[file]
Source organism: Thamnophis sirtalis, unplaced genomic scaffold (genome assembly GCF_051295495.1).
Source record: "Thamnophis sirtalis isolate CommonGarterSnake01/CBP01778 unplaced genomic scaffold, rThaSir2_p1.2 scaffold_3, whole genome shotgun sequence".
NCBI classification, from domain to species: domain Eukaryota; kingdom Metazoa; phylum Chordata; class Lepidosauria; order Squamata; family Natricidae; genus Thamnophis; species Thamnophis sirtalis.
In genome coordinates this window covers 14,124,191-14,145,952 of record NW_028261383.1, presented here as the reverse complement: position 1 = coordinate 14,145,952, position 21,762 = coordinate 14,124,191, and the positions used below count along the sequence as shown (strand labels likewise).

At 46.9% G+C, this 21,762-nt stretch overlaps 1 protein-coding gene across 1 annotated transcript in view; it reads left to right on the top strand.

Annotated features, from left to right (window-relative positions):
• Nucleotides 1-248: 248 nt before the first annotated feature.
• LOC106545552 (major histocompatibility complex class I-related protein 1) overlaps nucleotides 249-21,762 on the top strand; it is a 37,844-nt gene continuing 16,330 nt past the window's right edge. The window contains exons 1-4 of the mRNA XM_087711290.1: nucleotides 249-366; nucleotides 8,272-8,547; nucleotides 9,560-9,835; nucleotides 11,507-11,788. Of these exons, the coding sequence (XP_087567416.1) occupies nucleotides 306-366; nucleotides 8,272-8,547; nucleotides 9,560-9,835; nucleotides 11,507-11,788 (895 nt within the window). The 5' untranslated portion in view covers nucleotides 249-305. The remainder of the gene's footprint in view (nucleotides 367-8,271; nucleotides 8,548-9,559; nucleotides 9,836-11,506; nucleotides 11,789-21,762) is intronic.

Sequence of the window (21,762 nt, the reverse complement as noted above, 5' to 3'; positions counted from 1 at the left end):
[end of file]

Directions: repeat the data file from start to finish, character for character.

Source organism: Thamnophis sirtalis, unplaced genomic scaffold (genome assembly GCF_051295495.1).
Source record: "Thamnophis sirtalis isolate CommonGarterSnake01/CBP01778 unplaced genomic scaffold, rThaSir2_p1.2 scaffold_3, whole genome shotgun sequence".
NCBI classification, from domain to species: domain Eukaryota; kingdom Metazoa; phylum Chordata; class Lepidosauria; order Squamata; family Natricidae; genus Thamnophis; species Thamnophis sirtalis.
In genome coordinates this window covers 14,124,191-14,145,952 of record NW_028261383.1, presented here as the reverse complement: position 1 = coordinate 14,145,952, position 21,762 = coordinate 14,124,191, and the positions used below count along the sequence as shown (strand labels likewise).

At 46.9% G+C, this 21,762-nt stretch overlaps 1 protein-coding gene across 1 annotated transcript in view; it reads left to right on the top strand.

Annotated features, from left to right (window-relative positions):
• Nucleotides 1-248: 248 nt before the first annotated feature.
• LOC106545552 (major histocompatibility complex class I-related protein 1) overlaps nucleotides 249-21,762 on the top strand; it is a 37,844-nt gene continuing 16,330 nt past the window's right edge. The window contains exons 1-4 of the mRNA XM_087711290.1: nucleotides 249-366; nucleotides 8,272-8,547; nucleotides 9,560-9,835; nucleotides 11,507-11,788. Of these exons, the coding sequence (XP_087567416.1) occupies nucleotides 306-366; nucleotides 8,272-8,547; nucleotides 9,560-9,835; nucleotides 11,507-11,788 (895 nt within the window). The 5' untranslated portion in view covers nucleotides 249-305. The remainder of the gene's footprint in view (nucleotides 367-8,271; nucleotides 8,548-9,559; nucleotides 9,836-11,506; nucleotides 11,789-21,762) is intronic.

Sequence of the window (21,762 nt, the reverse complement as noted above, 5' to 3'; positions counted from 1 at the left end):